Creative friends are both celebrating one another in everything they share and working toward the growth of their friendship. They work like two pianists devising contrapuntally variations on great themes of mutual interest.
Friends join forces to maintain and strengthen their solidarity as they prepare for their next shared exploration. They contemplate the evening moon and plot their activist future, like the two comrades in my favorite Friedrich painting, or like Walter Benjamin and Christoph Friedrich Heinle who, as college students in Freiburg and Berlin in 1913-14, played prominent roles in the Youth Culture Movement. With its reference to the moon, sonnet 14, one of the 73 “Heinle sonnets” that Benjamin wrote to mourn (in the Freudian sense) the death by suicide of his dear friend, reminds me of the crescent in the painting as the night sends the sleepless poet her light which “turns its ray on his true worlds/No other light will bloom upon his threshold/Memory his moon and his comrade” (Benjamin: Sonnets, trans. Carl Skoggard, 2015, 115).
Collaborative friendships like that of Benjamin and Heinel were very common at the time, as a reviewer pointed out last month: “German culture has a history of lifting creative friendships into an ideal. The Classicist and Romantic periods come to mind as high points, featuring as they did a whole parade of vaunted relationships: Gotthold Ephraim Lessing and Moses Mendelssohn, Johann Wolfgang Goethe and Friedrich Schiller, Henriette Herz and Wilhelm von Humboldt, and many more. But the modernist moment, too, saw a programmatic elevation of friendship, this time in the spirit of setting oneself apart from the ethos of bourgeois individualism and conventional family values. The circle of friends around Franz Kafka and Max Brod in Prague, the coffeehouse groupings in Vienna, ties formed in artists’ colonies and youth movements, Gershom Scholem and Walter Benjamin in Berlin: these connections and dynamics are staple topics when talking of German modernist culture” (Paul Reitter, TLS, Nov. 3, 2017, 27). These observations apply not just to Germany but to other modern cultures as well where friendship became a collaborative life-long Bildung of two or more individuals of any gender and age.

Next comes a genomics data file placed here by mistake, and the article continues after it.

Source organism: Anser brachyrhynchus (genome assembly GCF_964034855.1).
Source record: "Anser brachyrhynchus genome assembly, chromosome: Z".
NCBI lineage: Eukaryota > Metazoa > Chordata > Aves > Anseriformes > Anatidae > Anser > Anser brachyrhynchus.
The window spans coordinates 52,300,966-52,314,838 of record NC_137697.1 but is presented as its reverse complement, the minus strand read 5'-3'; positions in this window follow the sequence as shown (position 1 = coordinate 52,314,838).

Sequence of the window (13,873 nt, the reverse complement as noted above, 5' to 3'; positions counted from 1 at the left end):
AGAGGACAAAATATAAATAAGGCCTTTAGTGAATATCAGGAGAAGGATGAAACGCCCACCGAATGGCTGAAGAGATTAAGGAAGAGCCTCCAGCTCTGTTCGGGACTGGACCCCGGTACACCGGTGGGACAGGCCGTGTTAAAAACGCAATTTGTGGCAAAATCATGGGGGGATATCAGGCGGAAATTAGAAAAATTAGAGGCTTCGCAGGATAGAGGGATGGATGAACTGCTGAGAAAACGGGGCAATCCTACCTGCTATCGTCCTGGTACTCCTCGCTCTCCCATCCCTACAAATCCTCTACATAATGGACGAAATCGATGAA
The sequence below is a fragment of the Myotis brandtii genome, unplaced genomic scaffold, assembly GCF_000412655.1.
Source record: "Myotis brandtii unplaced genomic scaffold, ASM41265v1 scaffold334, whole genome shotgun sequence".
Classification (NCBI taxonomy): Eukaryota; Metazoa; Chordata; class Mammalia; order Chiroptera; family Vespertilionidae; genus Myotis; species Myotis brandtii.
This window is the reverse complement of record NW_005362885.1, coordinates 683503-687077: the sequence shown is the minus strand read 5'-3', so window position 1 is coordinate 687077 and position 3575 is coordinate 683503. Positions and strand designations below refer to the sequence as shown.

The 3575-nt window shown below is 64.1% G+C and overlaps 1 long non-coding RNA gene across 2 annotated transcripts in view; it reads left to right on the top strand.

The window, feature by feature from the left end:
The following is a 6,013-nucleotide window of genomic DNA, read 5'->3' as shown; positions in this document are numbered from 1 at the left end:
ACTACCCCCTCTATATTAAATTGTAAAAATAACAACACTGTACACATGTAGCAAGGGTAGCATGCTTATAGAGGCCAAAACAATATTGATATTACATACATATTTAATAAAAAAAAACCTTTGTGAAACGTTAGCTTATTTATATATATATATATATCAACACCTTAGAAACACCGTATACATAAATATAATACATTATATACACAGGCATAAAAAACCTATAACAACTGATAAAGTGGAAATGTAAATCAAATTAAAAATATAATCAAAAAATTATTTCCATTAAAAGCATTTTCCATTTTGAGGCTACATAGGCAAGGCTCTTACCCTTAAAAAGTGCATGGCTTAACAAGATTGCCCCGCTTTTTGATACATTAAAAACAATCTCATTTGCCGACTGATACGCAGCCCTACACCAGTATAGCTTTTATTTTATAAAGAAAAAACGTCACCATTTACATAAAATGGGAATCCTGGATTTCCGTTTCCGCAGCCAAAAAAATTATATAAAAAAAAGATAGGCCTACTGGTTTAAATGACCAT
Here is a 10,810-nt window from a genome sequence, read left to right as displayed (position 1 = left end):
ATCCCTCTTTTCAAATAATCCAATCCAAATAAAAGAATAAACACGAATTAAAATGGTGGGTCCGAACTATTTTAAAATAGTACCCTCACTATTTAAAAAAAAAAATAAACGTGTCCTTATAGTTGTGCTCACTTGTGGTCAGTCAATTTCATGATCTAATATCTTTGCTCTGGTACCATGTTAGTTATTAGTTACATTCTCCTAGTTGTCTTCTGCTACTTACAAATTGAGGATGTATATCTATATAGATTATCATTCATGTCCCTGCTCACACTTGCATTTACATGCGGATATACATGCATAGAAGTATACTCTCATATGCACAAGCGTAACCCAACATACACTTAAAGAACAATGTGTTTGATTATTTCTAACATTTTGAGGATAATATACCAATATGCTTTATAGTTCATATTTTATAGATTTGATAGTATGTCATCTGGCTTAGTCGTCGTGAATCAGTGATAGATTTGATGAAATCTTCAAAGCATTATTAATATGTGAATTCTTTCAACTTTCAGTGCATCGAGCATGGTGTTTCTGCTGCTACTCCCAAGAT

Collaborative friendship is future oriented as it works toward shared creative ideals. As “a real person, and not an unrealizable theoretical figure” the friend in it “is an actual person in a specific moment” (Fritch et al., 2016, 162). By working together, such friends “prefigure the world to be built” (163) and, like the virtues they embody, are “in need of cultivation” (163). Fittingly, a new dictionary of keywords for radicals has an entry on the “Friend,” which argues that the radical friend “harks back to the original friend (the heroic figure existing beyond the dominant patterns and relationships that order contemporary life) while defining the basis of friendship as a shared political commitment to a different world” (163). This seems to be what Benjamin and Heinle shared during the terribly short time they spent together contemplating and plotting.
Friends are even more important when their ideals die or do not materialize. As the Invisible Committee suggests, at a time when the revolution has not come, they are our comrades at the insurrection. “We do not command a movement, we do not belong to mass parties, the ruling classes do not tremble at out utterances, we are without an institutional base — still, we will always have our friends” (165). Together we can persevere in making plans and promises.
Drawing on Derrida, philosopher Linnell Secomb advocates “for thinking friendship not as an established and definable type of intimacy, benevolence, and/or love, but as a future-oriented process or enactment — a promise and performance of possibility” (“Performing Friendship,” in Christian Hite, ed.: Derrida and Queer Theory, 2017, 235). Friendship “is always the promise in the future of friendship; the promise that – in reiterating its heritage – friendship will be performatively transformed from a canonical, fraternal friendship into an incommensurable, strange, haunting friendship-to-come…  Friendship becomes friendship through the citation and re-iteration of a history that is, with each enactment, ‘enriched,’ transforming and reinventing ‘friendship.’ Thus friendship is always renewed. Thus friendship is promised” (249). Pantelis and I have promised ourselves to it.
December 12, 2017